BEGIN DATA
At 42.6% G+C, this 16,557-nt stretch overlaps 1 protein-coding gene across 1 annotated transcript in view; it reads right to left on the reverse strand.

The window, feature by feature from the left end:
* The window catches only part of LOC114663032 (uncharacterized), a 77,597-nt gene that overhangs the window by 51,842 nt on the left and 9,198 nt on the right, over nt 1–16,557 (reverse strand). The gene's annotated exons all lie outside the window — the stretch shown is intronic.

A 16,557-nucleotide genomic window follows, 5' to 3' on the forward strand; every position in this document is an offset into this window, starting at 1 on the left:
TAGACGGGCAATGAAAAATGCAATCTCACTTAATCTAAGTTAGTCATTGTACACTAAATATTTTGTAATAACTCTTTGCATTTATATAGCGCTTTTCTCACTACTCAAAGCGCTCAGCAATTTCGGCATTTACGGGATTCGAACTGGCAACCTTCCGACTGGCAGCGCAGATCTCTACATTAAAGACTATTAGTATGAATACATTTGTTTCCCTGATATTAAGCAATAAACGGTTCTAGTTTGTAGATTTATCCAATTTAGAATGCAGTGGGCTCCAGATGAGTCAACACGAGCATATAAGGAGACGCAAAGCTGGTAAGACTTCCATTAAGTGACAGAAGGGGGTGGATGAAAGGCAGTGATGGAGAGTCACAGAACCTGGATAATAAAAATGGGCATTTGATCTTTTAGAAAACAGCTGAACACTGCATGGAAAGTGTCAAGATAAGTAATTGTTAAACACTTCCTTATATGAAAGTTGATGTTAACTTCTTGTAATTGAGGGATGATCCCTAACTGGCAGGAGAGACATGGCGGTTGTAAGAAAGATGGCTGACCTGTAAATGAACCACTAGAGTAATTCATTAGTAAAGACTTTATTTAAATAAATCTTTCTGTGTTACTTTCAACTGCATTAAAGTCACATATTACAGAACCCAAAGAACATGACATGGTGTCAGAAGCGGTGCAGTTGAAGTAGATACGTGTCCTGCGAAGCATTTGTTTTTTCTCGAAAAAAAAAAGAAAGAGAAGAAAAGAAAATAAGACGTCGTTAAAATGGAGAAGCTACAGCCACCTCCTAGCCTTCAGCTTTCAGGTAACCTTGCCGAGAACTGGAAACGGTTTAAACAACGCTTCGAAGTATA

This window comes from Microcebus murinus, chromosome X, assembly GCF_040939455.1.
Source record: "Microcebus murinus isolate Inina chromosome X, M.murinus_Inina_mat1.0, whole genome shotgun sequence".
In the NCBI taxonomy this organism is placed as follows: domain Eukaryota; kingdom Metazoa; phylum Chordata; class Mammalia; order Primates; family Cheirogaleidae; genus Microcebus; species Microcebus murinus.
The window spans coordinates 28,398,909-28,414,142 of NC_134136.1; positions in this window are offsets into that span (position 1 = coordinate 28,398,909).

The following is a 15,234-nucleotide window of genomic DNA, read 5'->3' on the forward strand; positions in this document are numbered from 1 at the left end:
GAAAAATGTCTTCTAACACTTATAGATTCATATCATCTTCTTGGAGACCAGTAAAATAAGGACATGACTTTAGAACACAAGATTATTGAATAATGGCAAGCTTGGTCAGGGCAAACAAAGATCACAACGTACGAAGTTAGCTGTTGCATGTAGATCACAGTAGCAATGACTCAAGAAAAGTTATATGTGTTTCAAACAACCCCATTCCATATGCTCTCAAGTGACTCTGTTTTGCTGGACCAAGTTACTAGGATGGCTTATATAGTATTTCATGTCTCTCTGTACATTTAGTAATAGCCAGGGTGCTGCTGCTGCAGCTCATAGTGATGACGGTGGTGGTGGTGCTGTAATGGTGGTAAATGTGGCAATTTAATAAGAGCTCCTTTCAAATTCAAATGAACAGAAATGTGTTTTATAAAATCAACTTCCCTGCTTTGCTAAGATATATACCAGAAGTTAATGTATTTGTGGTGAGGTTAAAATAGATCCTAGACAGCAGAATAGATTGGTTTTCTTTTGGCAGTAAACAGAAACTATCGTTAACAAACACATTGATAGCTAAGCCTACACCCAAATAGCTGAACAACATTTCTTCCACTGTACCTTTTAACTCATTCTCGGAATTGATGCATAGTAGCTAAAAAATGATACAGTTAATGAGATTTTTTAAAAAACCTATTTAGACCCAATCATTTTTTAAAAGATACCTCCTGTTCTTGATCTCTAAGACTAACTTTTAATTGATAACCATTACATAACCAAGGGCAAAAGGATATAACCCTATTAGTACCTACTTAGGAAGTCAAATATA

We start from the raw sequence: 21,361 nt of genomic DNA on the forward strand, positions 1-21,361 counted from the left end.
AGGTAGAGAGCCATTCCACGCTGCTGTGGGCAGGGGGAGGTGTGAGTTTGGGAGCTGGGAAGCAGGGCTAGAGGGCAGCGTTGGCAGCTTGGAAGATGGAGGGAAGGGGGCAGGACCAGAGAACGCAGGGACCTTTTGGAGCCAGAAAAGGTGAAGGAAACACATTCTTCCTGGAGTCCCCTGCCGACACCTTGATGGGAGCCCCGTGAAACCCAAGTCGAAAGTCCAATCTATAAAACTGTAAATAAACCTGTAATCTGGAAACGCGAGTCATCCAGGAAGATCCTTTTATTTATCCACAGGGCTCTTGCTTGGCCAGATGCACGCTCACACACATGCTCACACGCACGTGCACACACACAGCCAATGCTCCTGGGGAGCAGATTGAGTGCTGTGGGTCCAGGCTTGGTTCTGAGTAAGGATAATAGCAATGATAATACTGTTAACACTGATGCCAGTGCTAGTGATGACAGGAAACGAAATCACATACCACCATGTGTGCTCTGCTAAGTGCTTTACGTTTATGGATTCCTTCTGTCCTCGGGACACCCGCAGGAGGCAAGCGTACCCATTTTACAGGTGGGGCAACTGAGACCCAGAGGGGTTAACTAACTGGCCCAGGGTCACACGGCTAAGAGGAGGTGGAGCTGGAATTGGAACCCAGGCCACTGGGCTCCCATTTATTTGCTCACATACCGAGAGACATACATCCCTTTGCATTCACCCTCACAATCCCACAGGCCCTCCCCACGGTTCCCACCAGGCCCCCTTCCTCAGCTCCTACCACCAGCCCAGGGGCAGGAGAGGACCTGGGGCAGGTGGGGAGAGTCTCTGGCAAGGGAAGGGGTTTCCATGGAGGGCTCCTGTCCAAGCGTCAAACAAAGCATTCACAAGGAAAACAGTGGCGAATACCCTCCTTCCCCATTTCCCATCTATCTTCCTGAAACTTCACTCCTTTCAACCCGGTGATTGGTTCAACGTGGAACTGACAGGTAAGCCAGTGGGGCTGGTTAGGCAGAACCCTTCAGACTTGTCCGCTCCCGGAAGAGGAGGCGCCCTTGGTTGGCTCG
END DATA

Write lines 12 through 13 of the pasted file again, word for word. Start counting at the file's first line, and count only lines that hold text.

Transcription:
We start from the raw sequence: 21,361 nt of genomic DNA on the forward strand, positions 1-21,361 counted from the left end.
AGGTAGAGAGCCATTCCACGCTGCTGTGGGCAGGGGGAGGTGTGAGTTTGGGAGCTGGGAAGCAGGGCTAGAGGGCAGCGTTGGCAGCTTGGAAGATGGAGGGAAGGGGGCAGGACCAGAGAACGCAGGGACCTTTTGGAGCCAGAAAAGGTGAAGGAAACACATTCTTCCTGGAGTCCCCTGCCGACACCTTGATGGGAGCCCCGTGAAACCCAAGTCGAAAGTCCAATCTATAAAACTGTAAATAAACCTGTAATCTGGAAACGCGAGTCATCCAGGAAGATCCTTTTATTTATCCACAGGGCTCTTGCTTGGCCAGATGCACGCTCACACACATGCTCACACGCACGTGCACACACACAGCCAATGCTCCTGGGGAGCAGATTGAGTGCTGTGGGTCCAGGCTTGGTTCTGAGTAAGGATAATAGCAATGATAATACTGTTAACACTGATGCCAGTGCTAGTGATGACAGGAAACGAAATCACATACCACCATGTGTGCTCTGCTAAGTGCTTTACGTTTATGGATTCCTTCTGTCCTCGGGACACCCGCAGGAGGCAAGCGTACCCATTTTACAGGTGGGGCAACTGAGACCCAGAGGGGTTAACTAACTGGCCCAGGGTCACACGGCTAAGAGGAGGTGGAGCTGGAATTGGAACCCAGGCCACTGGGCTCCCATTTATTTGCTCACATACCGAGAGACATACATCCCTTTGCATTCACCCTCACAATCCCACAGGCCCTCCCCACGGTTCCCACCAGGCCCCCTTCCTCAGCTCCTACCACCAGCCCAGGGGCAGGAGAGGACCTGGGGCAGGTGGGGAGAGTCTCTGGCAAGGGAAGGGGTTTCCATGGAGGGCTCCTGTCCAAGCGTCAAACAAAGCATTCACAAGGAAAACAGTGGCGAATACCCTCCTTCCCCATTTCCCATCTATCTTCCTGAAACTTCACTCCTTTCAACCCGGTGATTGGTTCAACGTGGAACTGACAGGTAAGCCAGTGGGGCTGGTTAGGCAGAACCCTTCAGACTTGTCCGCTCCCGGAAGAGGAGGCGCCCTTGGTTGGCTCG